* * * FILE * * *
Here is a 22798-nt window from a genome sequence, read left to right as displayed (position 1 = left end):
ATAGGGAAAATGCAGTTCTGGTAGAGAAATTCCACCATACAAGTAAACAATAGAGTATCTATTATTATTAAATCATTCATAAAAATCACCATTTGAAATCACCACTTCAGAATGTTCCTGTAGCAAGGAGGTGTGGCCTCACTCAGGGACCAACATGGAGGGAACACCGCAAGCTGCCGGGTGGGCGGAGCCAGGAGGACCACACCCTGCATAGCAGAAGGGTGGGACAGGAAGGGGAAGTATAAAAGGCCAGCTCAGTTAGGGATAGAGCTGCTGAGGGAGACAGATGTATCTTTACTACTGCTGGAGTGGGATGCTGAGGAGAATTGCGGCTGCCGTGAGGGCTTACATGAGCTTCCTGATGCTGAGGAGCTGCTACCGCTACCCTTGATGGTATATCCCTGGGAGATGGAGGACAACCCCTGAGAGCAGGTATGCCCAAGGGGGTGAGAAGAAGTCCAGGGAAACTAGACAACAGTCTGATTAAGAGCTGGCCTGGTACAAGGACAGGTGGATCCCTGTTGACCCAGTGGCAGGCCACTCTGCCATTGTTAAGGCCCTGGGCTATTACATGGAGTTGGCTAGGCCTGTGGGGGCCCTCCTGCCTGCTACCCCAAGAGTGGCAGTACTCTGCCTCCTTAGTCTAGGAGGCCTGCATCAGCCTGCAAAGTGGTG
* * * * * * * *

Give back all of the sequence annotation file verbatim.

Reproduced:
Here is a 22798-nt window from a genome sequence, read left to right as displayed (position 1 = left end):
ATAGGGAAAATGCAGTTCTGGTAGAGAAATTCCACCATACAAGTAAACAATAGAGTATCTATTATTATTAAATCATTCATAAAAATCACCATTTGAAATCACCACTTCAGAATGTTCCTGTAGCAAGGAGGTGTGGCCTCACTCAGGGACCAACATGGAGGGAACACCGCAAGCTGCCGGGTGGGCGGAGCCAGGAGGACCACACCCTGCATAGCAGAAGGGTGGGACAGGAAGGGGAAGTATAAAAGGCCAGCTCAGTTAGGGATAGAGCTGCTGAGGGAGACAGATGTATCTTTACTACTGCTGGAGTGGGATGCTGAGGAGAATTGCGGCTGCCGTGAGGGCTTACATGAGCTTCCTGATGCTGAGGAGCTGCTACCGCTACCCTTGATGGTATATCCCTGGGAGATGGAGGACAACCCCTGAGAGCAGGTATGCCCAAGGGGGTGAGAAGAAGTCCAGGGAAACTAGACAACAGTCTGATTAAGAGCTGGCCTGGTACAAGGACAGGTGGATCCCTGTTGACCCAGTGGCAGGCCACTCTGCCATTGTTAAGGCCCTGGGCTATTACATGGAGTTGGCTAGGCCTGTGGGGGCCCTCCTGCCTGCTACCCCAAGAGTGGCAGTACTCTGCCTCCTTAGTCTAGGAGGCCTGCATCAGCCTGCAAAGTGGTG